A massive exoplanet some 25 light years away may be nothing of the sort, astroboffins now believe – which isn't surprising seeing as it just vanished.
In 2008, after four years of observations using the Hubble Space Telescope, scientists announced the discovery of Fomalhaut b. Yet by 2014, the object had all but disappeared. Experts were left scratching their heads over the fate of Fomalhaut b, which appeared to orbit a bright star not too far from Earth. If it really is or was an exoplanet, where did it go? If it’s not an exoplanet, what was it?
Now, a pair of academics at the University of Arizona in the US believe they have cracked it. Fomalhaut b isn’t an exoplanet after all, according to their paper published in the Proceeding of the National Academy of Sciences on Monday. Instead, it’s actually a giant cloud of dust left over from the collision of two planetesimals that dispersed over time.
"Our study, which analyzed all available archival Hubble data on Fomalhaut revealed several characteristics that together paint a picture that the planet-sized object may never have existed in the first place," said András Gáspár, an assistant astronomer at the uni's Steward Observatory. ”Clearly, Fomalhaut b was doing things a bona fide planet should not be doing.”
Fomalhaut b disappearing over time in this model derived from Hubble data ... Image Credit: NASA, ESA, and A. Gáspár and G. Rieke (University of Arizona)
The vanishing trick left scientists baffled. Although the object was incredibly bright, it didn’t seem to emit any heat. All the planets in our Solar System, for example, emit infrared energies as they reflect the Sun’s radiation.
Fomalhaut b’s orbit was also odd and very eccentric. Nevertheless, back in 2008, astronomers were convinced it was a giant exoplanet about three times the mass of Jupiter; it appeared as a visible moving dot in images snapped by NASA’s Hubble scope. Fomalhaut b then began dimming, and by 2014 the telescope could no longer detect it.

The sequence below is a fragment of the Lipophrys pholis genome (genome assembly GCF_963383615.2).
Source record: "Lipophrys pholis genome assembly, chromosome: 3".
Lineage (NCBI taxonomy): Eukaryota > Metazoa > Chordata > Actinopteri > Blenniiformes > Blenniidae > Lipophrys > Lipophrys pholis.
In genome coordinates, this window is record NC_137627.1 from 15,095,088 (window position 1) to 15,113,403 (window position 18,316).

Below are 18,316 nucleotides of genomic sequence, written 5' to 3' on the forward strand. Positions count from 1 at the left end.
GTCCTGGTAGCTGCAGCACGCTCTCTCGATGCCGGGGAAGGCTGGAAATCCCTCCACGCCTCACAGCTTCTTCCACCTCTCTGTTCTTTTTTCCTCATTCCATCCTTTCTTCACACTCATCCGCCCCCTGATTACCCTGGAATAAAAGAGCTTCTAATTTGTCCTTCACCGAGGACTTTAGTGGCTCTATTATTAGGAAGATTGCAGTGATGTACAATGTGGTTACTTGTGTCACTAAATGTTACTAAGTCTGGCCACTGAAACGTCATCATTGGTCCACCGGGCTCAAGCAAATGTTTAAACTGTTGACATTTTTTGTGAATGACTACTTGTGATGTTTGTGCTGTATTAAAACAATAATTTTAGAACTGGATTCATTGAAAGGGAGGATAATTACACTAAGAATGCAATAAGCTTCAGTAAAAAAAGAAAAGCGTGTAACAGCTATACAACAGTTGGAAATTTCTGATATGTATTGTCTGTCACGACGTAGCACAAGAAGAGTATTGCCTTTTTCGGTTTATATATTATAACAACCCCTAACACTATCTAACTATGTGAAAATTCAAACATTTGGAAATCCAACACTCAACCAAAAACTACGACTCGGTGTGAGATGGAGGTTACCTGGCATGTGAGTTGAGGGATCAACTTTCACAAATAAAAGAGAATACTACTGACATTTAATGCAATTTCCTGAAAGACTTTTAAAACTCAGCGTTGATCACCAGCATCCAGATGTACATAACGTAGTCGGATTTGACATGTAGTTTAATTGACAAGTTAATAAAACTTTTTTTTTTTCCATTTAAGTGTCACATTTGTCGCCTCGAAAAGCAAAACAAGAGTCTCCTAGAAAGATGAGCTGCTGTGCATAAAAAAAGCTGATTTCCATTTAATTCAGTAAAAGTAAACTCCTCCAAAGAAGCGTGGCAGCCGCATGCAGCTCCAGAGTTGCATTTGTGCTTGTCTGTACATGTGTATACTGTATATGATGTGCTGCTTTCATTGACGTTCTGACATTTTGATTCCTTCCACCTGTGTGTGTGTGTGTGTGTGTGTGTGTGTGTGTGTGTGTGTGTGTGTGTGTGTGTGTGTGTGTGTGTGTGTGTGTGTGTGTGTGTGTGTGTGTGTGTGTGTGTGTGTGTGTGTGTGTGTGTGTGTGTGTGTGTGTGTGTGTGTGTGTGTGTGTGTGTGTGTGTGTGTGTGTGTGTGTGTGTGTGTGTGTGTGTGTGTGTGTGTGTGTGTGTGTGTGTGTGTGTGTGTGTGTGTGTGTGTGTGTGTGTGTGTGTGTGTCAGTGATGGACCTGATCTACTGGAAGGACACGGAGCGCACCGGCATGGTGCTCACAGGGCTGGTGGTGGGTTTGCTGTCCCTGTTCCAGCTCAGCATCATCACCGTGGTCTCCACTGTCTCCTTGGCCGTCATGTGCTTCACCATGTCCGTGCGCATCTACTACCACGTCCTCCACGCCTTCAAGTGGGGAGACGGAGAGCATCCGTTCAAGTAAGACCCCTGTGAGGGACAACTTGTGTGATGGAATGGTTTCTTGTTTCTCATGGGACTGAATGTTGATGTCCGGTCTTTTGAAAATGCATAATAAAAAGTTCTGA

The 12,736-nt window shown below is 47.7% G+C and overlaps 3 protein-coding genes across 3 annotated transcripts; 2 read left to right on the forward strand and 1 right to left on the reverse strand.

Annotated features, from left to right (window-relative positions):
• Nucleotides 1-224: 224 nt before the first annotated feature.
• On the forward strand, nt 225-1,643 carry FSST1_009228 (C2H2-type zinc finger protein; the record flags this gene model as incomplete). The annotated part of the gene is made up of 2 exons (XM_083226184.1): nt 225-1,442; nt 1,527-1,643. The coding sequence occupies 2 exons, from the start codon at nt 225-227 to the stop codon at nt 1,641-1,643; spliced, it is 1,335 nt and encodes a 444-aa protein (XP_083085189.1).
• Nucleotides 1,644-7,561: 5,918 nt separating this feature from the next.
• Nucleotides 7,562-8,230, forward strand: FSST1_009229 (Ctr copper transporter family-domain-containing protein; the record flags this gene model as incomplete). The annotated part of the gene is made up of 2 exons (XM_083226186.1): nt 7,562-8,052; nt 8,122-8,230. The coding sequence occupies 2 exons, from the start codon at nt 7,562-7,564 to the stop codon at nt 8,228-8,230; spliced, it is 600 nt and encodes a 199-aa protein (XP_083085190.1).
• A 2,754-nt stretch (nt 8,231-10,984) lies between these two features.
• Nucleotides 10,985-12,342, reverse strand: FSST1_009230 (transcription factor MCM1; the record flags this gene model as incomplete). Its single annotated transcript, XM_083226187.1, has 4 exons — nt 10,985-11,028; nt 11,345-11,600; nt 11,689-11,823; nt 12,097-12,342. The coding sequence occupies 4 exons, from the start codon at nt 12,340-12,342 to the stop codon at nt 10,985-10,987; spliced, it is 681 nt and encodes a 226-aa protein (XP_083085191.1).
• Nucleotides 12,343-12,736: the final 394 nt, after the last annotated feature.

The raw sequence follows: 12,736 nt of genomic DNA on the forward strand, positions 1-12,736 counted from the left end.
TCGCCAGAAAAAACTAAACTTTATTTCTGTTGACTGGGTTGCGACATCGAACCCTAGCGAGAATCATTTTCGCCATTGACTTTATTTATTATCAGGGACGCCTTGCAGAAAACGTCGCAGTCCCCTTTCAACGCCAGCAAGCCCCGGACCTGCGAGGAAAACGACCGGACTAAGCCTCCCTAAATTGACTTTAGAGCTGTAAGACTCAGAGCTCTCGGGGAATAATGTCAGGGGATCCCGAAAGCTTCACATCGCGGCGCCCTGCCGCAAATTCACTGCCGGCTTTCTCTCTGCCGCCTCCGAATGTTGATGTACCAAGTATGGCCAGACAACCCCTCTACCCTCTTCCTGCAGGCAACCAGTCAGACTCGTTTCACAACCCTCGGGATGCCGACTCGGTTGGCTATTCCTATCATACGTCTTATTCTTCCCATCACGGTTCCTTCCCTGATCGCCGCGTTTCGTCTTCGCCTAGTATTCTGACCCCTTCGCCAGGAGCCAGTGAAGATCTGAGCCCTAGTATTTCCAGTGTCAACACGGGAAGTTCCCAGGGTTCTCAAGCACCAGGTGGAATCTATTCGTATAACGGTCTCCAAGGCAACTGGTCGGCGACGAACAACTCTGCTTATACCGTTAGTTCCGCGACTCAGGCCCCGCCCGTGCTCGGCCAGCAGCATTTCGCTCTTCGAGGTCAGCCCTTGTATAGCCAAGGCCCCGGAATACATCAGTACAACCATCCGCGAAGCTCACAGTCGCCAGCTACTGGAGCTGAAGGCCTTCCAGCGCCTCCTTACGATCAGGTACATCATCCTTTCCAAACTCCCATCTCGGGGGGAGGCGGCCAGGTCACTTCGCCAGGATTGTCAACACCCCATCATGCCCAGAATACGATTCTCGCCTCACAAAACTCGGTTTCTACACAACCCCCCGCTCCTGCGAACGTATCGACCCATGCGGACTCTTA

The latest assessment reveals the object’s orbit isn’t elliptical; Fomalhaut b isn’t orbiting its host star – it’s actually on a path that will eventually lead it away from its star.
"A recently created massive dust cloud, experiencing considerable radiative forces from the central star Fomalhaut, would be placed on such a trajectory," said Gáspár. "Our model is naturally able to explain all independent observable parameters of the system: its expansion rate, its fading and its trajectory."
ESA's exoplanet hunter Cheops gets the green light to start checking out future spots mankind could settle onREAD MORE
They believe Fomalhaut b was created after two objects about 125 miles (200 km) across smashed into one another not too long before it was first observed by Hubble in 2004.
“These collisions are exceedingly rare and so this is a big deal that we actually get to see one We believe that we were at the right place at the right time to have witnessed such an unlikely event with NASA's Hubble Space Telescope," said Gáspár.
"The Fomalhaut system is the ultimate test lab for all of our ideas about how exoplanets and star systems evolve,” George Rieke, co-author of the study and a professor of astronomy at the University of Arizona. "We do have evidence of such collisions in other systems, but none of this magnitude has been observed in our solar system. This is a blueprint of how planets destroy each other."
The pair hope to study the planetary system in more detail with NASA’s James Webb Space Telescope due to launch next year. They want to get a better look at the dusty asteroid belt, and to search for any real exoplanets orbiting the star. ®